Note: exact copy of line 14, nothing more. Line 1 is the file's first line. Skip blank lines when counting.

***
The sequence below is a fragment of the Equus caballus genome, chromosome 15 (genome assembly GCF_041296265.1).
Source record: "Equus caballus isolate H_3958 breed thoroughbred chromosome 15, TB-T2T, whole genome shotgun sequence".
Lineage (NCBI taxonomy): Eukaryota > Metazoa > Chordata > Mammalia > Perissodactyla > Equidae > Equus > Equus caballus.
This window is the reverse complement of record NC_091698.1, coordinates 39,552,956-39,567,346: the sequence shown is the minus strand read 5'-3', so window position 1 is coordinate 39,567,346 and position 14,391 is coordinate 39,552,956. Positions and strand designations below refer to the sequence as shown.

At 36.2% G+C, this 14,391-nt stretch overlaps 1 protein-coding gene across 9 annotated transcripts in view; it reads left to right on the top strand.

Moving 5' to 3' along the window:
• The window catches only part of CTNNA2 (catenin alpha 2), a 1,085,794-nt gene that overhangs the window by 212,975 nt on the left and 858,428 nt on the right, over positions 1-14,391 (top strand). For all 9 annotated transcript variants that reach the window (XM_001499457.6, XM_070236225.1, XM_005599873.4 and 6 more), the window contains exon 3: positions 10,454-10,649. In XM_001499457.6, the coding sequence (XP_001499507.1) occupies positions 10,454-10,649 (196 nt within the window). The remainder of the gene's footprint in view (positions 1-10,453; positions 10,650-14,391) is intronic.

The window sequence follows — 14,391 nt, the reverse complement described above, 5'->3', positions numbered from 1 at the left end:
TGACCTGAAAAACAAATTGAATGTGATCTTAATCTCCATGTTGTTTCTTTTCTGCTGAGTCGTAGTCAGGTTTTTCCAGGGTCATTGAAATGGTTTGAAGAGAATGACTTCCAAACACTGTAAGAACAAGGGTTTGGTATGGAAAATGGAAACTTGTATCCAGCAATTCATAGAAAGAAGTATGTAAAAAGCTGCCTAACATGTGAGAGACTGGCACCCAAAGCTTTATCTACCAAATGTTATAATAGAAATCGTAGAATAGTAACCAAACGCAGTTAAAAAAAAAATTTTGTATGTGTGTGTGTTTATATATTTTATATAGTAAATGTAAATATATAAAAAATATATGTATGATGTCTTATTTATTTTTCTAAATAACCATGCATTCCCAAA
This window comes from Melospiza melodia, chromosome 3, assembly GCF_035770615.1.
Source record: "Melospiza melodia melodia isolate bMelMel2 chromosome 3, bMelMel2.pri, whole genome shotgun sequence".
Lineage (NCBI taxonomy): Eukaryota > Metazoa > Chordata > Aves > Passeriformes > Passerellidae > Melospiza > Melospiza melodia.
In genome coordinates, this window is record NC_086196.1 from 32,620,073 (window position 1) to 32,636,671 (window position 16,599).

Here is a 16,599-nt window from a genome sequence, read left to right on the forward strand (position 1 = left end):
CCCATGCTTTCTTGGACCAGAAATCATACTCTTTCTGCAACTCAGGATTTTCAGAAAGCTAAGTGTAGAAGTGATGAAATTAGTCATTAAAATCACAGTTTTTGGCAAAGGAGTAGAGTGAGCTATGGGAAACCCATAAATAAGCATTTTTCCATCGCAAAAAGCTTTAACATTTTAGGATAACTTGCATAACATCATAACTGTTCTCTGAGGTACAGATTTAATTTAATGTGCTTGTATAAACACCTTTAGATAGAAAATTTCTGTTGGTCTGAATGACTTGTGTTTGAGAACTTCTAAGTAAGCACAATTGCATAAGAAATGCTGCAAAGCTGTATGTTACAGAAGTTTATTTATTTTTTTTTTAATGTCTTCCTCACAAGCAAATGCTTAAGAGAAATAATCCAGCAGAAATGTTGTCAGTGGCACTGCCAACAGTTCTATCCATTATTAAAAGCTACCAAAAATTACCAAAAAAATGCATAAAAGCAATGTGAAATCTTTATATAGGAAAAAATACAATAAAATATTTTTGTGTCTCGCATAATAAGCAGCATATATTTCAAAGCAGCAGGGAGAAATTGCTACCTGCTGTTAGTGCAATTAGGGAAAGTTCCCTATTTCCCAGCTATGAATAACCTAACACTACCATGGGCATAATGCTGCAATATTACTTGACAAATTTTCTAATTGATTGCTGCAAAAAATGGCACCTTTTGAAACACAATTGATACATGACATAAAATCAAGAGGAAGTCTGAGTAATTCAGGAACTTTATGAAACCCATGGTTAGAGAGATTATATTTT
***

Here is a 16,599-nt window from a genome sequence, read left to right on the forward strand (position 1 = left end):